My Universal BJD Hat pattern aspires to make it possible for every doll to have a basic toque (or beanie, or watch cap, or whatever it’s called in your neck of the woods), based on wig size. But some dolls don’t wear a standard wig size and in this post I’ll walk you through the arithmetic of customizing the hat beyond what’s in the pattern to fit unusually-sized heads – or unusual wigs!

My model, as usual, will be the lovely Rada. Rada is a DollsTown Seola 7. She is a mini or 1/4 scale doll, but she has a *huge* head for a mini, 8.25″, which is too large for something designed to fit size 7-8″ heads, but quite small for 8-9″ ones. Never mind the difficulties I’ve encountered trying to find wigs for the poor dear, I finally have one and now it’s time for her to have a perfect hat.

With her wig on, Rada’s head circumference is just under 9″. I got my tape measure out to check! Now, if you were to divide the number of stitches in the 8-9″ size (60) by the number of stitches per inch in the pattern gauge (8), you would find out that the finished hat will only measure 7.5″ around – but the hat is meant to fit with about 20% negative ease, so that it will fit snugly, like a human hat would. The 8-9″ hat (grey sample) is a bit loose on Rada, so I’m going to knit her a custom smaller version.

**Step 0 (calculation):** I want to lose somewhere around 1/4 to 1/2″ of actual fabric. I multiply the gauge (8 sts/inch) times the number of inches I want to lose, and find that I want to subtract 2-4 stitches from the final circumference of the hat. Since the hat is built around a series of six wedge-like “sections,” I decide that I will subtract 3 stitches, so that I can space the change out evenly around the 6 sections. NOTE: subtracting 3 stitches means I will have an odd number of stitches when working ribbing for the brim, which I’ll return to later.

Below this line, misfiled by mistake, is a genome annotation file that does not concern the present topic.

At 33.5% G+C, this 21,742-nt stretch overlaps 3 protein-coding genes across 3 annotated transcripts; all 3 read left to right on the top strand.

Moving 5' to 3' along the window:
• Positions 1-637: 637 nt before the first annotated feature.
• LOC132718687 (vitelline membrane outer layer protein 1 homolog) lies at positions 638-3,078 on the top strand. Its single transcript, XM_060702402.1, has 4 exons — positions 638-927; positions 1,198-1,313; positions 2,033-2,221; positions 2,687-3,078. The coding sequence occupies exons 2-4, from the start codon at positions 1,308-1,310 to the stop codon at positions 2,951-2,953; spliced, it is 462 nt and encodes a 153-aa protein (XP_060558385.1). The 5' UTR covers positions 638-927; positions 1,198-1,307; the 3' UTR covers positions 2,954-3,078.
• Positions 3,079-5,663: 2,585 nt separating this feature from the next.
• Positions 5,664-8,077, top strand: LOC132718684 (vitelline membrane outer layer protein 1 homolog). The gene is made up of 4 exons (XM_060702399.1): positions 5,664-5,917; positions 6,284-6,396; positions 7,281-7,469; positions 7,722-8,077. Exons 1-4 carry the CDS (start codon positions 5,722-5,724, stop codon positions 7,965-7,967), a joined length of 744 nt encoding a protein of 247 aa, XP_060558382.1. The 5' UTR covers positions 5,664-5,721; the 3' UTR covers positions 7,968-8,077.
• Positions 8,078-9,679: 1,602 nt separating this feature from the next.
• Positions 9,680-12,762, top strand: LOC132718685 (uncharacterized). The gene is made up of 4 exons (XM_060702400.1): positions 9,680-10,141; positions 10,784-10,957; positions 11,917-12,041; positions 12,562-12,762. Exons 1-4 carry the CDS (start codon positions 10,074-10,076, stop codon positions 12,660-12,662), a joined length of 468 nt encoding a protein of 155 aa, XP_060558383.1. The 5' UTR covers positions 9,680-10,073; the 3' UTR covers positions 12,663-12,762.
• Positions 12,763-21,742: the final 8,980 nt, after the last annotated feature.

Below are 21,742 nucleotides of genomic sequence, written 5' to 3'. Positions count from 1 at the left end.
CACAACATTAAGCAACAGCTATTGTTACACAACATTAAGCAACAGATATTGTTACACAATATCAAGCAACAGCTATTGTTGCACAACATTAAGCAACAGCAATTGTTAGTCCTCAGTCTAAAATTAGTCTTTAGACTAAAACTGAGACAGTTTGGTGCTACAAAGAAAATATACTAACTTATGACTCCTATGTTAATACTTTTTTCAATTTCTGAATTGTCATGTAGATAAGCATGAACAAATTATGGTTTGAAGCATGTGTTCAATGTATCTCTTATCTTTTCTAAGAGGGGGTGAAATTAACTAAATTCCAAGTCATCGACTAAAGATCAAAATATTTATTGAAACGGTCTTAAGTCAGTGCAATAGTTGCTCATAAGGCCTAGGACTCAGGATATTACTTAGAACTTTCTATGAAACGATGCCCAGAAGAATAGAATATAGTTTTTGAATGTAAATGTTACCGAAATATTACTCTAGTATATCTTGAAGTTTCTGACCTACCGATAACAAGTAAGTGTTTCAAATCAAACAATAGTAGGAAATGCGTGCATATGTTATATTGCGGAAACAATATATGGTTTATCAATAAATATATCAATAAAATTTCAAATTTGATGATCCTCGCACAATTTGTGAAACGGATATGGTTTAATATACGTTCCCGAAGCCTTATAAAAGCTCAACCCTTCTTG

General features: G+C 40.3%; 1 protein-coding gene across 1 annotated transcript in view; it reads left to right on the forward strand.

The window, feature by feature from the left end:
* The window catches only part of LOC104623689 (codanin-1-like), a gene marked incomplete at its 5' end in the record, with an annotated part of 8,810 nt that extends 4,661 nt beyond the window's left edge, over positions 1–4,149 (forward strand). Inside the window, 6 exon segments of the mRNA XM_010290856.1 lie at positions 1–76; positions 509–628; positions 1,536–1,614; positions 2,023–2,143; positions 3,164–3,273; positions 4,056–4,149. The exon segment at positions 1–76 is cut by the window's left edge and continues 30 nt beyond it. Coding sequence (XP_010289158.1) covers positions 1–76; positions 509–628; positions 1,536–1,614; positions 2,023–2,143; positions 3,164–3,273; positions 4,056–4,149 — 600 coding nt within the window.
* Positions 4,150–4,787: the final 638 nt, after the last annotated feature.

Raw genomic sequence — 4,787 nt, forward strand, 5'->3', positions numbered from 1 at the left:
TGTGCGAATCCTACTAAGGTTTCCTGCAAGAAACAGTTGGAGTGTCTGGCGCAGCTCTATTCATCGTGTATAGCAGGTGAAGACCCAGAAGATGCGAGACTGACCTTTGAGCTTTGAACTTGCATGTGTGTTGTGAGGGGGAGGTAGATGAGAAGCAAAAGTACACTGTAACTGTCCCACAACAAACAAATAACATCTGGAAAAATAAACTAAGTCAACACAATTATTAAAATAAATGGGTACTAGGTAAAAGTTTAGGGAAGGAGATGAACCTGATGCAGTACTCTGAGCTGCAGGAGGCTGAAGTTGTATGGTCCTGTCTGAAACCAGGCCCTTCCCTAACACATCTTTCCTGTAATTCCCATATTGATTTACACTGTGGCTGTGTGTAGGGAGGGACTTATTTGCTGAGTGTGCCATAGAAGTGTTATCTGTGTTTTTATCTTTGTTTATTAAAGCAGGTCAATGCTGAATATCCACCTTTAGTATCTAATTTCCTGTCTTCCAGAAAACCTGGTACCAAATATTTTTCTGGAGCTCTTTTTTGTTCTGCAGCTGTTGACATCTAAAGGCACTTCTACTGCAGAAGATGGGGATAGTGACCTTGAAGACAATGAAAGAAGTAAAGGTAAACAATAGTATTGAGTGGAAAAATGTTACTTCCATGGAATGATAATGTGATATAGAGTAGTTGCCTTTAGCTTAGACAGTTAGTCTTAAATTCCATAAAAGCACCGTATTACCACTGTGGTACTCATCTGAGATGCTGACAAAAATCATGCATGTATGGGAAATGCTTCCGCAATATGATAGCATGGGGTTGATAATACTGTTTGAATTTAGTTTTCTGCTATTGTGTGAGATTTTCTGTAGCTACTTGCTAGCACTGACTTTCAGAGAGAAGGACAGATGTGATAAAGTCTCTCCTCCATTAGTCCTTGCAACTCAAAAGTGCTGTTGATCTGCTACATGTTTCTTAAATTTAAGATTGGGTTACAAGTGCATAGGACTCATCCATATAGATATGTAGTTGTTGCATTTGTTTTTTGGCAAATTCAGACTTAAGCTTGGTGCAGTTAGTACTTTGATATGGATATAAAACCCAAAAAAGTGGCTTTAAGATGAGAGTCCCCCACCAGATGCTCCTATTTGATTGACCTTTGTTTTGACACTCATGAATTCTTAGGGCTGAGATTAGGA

**Step 1 (change increase rate):** The pattern says to increase until each section contains 10 stitches. I knit until my sections contain 9 stitches. Then, instead of working a full increase row for my last row (and adding 6 stitches), I work a half-increase row, adding only 3 stitches (3 stitches fewer than in the pattern – approximately 0.4″ subtracted from the final fabric). Following the pattern, I would *[k 9, m1]* six times around. Instead, I will *[k18, m1]* three times around, working two sections before each increase.

If I had decided to subtract 4 stitches, I would have spread the adjustment out over two increase rows: I would follow the pattern until each section contained 8 stitches. Then I would *[k8, m1, k16, m1]* twice (one round finished; 4 instead of 6 stitches increased). The next increase row I would* *reverse the position of the skipped increases and *[k18, m1, k9, m1]* twice. I would have worked 2 increase rounds, increasing 8 stitches instead of 12, subtracting 4 stitches from the total circumference of the hat (in this case, I would not have to adjust the ribbing pattern on the brim as described below).

**Step 2 (adjust length): **I will also subtract a few rounds of stockinette from the following section where the pattern says to work even, as Rada’s head is a bit smaller in all directions and I don’t want the hat to be too long. To calculate how many rounds to subtract, I divide the number of stitches I removed in Step 1 (3) by the number of stitches the pattern calls for in this size (60): 3 ÷ 60 = 0.05. Then I multiply that number times the number of rounds in the pattern, adding the rounds that are worked even (18 rows) plus my desired brim style (rib, adding a further 6 rounds): 0.05 x 24 = 1.2. I’ll round up to 2, and work only 16 rounds even before moving on to the brim, which I’ll work essentially as specified in the pattern. However, because I now have an odd number of stitches, I work in K1 P1 ribbing around to the last 2 stitches, then P2tog, working all remaining rounds exactly as written. I could just as well have left out the P2tog, meaning the last stitch of each round would be a knit stitch, just like the first stitch of the next round, which is a tiny detail some people might notice and be bugged by, but for most purposes it’s just fine if you find it easier. Personally, I know if I have a rib that breaks the pattern, I will forever be tinking back to fix where I started purling my knits and knitting my purls on autopilot!

A perfect fit! Good luck with your adjustments!

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